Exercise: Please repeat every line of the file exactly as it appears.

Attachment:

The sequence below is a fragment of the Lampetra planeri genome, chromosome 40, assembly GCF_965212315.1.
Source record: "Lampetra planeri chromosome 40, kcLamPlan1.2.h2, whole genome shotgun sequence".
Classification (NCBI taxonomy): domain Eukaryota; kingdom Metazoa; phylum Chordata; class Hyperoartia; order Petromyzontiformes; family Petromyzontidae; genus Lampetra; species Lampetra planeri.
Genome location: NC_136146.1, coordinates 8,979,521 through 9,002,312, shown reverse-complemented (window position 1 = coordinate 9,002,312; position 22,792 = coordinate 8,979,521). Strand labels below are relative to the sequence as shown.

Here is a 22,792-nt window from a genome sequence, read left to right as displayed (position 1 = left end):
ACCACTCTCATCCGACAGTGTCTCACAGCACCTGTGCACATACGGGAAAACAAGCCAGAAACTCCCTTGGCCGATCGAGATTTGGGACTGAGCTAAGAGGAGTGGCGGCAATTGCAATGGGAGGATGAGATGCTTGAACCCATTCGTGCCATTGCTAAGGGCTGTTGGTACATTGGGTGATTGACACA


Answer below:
The sequence below is a fragment of the Lampetra planeri genome, chromosome 40, assembly GCF_965212315.1.
Source record: "Lampetra planeri chromosome 40, kcLamPlan1.2.h2, whole genome shotgun sequence".
Classification (NCBI taxonomy): domain Eukaryota; kingdom Metazoa; phylum Chordata; class Hyperoartia; order Petromyzontiformes; family Petromyzontidae; genus Lampetra; species Lampetra planeri.
Genome location: NC_136146.1, coordinates 8,979,521 through 9,002,312, shown reverse-complemented (window position 1 = coordinate 9,002,312; position 22,792 = coordinate 8,979,521). Strand labels below are relative to the sequence as shown.

Here is a 22,792-nt window from a genome sequence, read left to right as displayed (position 1 = left end):
ACCACTCTCATCCGACAGTGTCTCACAGCACCTGTGCACATACGGGAAAACAAGCCAGAAACTCCCTTGGCCGATCGAGATTTGGGACTGAGCTAAGAGGAGTGGCGGCAATTGCAATGGGAGGATGAGATGCTTGAACCCATTCGTGCCATTGCTAAGGGCTGTTGGTACATTGGGTGATTGACACA